Making of a diversified Tamil Nadu: How he blended good politics, good economics for state’s growth

Written by Shaji Vikraman
| Mumbai |
Updated: August 8, 2018 7:30:42 am

Supporters outside the hospital after Karunanidhi’s death in Chennai. (Photo: Reuters)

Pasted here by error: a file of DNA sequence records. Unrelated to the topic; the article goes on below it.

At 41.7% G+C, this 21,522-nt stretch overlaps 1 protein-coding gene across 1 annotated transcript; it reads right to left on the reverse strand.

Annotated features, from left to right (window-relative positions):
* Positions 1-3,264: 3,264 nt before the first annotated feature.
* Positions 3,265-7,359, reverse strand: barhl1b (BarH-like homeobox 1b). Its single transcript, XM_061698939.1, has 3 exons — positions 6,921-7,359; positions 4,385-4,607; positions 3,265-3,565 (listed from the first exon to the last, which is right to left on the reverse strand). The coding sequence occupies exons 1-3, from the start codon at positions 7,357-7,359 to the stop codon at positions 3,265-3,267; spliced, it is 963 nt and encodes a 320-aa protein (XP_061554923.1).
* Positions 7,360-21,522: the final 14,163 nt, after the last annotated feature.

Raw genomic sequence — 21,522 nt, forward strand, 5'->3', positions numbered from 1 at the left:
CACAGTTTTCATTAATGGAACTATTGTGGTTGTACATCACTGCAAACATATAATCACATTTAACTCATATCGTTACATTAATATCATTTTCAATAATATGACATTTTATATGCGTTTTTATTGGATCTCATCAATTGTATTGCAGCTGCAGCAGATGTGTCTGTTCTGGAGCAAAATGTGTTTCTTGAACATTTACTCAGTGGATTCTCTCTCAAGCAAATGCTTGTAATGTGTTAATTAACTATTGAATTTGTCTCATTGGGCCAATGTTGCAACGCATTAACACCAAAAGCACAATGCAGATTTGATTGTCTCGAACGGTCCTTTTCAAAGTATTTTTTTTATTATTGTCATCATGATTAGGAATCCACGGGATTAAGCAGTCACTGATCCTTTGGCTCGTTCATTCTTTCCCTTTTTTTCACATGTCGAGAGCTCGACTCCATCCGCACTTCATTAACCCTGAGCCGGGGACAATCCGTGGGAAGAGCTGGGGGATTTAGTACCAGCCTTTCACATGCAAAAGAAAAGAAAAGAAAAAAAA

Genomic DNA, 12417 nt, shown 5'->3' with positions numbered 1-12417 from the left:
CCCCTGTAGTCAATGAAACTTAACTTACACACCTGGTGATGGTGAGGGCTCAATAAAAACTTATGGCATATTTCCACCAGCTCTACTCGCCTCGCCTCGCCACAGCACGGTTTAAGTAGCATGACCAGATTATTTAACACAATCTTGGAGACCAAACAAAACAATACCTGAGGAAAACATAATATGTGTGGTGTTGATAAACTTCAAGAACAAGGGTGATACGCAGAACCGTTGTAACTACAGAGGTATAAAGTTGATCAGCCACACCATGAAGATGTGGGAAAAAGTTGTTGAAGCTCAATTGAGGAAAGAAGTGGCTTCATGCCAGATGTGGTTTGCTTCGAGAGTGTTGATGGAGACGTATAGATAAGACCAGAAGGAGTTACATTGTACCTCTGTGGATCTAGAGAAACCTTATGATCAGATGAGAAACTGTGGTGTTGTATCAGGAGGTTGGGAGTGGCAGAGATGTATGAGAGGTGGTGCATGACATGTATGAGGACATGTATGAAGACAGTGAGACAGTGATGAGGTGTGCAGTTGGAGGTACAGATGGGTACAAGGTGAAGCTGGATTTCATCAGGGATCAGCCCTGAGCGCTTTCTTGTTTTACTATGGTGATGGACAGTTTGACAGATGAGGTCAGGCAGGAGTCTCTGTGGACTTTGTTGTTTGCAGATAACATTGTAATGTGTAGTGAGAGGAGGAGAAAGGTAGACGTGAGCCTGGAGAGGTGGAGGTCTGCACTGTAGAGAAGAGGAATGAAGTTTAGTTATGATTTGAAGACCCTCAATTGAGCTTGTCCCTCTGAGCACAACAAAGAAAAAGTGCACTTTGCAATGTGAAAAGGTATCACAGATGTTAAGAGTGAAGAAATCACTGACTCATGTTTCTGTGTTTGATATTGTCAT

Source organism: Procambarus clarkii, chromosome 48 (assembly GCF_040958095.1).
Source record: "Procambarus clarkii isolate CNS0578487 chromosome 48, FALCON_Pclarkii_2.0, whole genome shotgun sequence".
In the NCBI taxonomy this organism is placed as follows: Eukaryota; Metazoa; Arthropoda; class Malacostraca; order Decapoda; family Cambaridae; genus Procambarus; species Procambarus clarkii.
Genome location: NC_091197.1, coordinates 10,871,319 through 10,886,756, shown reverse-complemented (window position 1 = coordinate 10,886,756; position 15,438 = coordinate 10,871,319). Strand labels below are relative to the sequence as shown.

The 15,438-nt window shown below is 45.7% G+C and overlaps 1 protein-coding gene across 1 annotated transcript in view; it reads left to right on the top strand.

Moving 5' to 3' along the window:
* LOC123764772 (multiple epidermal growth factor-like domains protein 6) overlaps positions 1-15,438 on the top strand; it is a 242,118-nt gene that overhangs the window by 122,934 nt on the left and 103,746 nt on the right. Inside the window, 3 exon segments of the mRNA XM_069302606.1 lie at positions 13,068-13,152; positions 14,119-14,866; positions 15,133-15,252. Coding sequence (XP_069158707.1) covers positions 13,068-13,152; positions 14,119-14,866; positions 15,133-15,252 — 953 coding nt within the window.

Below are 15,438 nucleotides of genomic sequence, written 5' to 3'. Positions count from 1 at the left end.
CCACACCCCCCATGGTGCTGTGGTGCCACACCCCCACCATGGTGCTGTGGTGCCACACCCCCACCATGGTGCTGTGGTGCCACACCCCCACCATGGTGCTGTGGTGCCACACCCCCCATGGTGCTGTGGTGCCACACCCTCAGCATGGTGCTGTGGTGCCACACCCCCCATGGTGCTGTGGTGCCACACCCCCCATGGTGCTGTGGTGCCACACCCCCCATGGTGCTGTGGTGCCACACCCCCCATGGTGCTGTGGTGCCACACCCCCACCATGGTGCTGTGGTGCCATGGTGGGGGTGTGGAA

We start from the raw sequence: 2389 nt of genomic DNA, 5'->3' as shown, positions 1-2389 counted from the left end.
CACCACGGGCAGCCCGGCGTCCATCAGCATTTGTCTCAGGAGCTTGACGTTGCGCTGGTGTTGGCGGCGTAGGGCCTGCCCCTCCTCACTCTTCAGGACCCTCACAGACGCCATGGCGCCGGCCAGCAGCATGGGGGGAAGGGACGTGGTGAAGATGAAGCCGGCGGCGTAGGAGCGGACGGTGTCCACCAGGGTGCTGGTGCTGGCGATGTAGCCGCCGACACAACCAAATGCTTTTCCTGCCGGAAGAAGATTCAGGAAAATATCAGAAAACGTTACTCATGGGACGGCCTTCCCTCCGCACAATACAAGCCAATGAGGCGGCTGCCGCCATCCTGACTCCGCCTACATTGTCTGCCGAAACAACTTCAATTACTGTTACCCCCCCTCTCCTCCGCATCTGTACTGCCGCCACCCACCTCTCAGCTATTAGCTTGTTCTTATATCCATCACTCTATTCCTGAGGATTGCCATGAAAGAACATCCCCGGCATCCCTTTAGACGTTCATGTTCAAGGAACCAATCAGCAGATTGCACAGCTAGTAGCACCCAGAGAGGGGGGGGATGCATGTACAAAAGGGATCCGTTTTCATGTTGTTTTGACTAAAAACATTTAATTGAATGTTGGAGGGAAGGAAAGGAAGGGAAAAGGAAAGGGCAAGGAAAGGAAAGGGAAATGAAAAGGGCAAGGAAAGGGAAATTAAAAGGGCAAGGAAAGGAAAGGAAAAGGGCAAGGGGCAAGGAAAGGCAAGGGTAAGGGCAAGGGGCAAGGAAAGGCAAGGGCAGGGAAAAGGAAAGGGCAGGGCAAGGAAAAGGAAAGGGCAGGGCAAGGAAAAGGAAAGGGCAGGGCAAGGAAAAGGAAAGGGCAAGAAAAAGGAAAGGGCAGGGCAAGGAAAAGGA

In the run-up to the 1989 elections in Tamil Nadu, which came after a spell of President’s rule, the DMK had opposed the building of the nuclear power project in Kudankulam in Tirunelveli district of Tamil Nadu. But soon after his party came to power, DMK chief M Karunanidhi was in New Delhi for meetings. At one of those meetings, where he met senior IAS officers from the state who were working in ministries in the national capital, he sent for a secretary to the government. He told this officer that his party had indeed protested against the nuclear project, an agreement that had been signed first in 1988 between Prime Minister Rajiv Gandhi and his Russian counterpart Leonard…

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